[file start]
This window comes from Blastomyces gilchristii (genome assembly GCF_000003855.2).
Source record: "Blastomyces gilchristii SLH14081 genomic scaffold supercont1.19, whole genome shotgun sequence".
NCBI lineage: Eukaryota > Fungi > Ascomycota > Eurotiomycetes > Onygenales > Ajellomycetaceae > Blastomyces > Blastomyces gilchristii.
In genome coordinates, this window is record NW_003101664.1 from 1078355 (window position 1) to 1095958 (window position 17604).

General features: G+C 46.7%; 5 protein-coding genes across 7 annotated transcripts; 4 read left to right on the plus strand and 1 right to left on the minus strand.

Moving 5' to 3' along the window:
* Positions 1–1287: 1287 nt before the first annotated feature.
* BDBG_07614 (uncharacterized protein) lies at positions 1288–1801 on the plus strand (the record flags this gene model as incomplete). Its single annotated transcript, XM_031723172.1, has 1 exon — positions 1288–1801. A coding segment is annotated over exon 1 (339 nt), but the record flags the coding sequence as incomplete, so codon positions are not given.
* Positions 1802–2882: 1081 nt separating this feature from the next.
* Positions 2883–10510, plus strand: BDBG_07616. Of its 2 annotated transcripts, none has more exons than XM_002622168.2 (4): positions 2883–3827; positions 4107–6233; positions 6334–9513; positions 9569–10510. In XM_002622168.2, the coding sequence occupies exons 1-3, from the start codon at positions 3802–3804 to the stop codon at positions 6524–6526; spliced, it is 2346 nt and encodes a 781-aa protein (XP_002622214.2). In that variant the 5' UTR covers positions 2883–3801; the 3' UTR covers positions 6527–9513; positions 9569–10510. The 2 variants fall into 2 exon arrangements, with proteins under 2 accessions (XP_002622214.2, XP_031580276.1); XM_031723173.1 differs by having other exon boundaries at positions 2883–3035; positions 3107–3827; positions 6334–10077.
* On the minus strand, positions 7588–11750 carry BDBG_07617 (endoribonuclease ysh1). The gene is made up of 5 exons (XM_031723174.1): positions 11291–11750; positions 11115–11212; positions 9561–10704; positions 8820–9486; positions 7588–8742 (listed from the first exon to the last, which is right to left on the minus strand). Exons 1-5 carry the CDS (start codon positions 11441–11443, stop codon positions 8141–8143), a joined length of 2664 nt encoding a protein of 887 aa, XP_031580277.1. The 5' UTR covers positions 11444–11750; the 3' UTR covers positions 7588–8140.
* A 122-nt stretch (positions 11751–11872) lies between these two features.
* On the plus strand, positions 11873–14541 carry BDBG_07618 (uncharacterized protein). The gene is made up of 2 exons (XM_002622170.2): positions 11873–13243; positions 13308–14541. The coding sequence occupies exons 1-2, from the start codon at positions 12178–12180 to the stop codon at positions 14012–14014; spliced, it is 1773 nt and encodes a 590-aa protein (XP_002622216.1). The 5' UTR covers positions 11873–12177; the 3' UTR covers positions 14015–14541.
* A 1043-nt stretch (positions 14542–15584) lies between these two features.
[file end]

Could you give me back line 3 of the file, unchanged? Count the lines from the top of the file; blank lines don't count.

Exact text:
NCBI lineage: Eukaryota > Fungi > Ascomycota > Eurotiomycetes > Onygenales > Ajellomycetaceae > Blastomyces > Blastomyces gilchristii.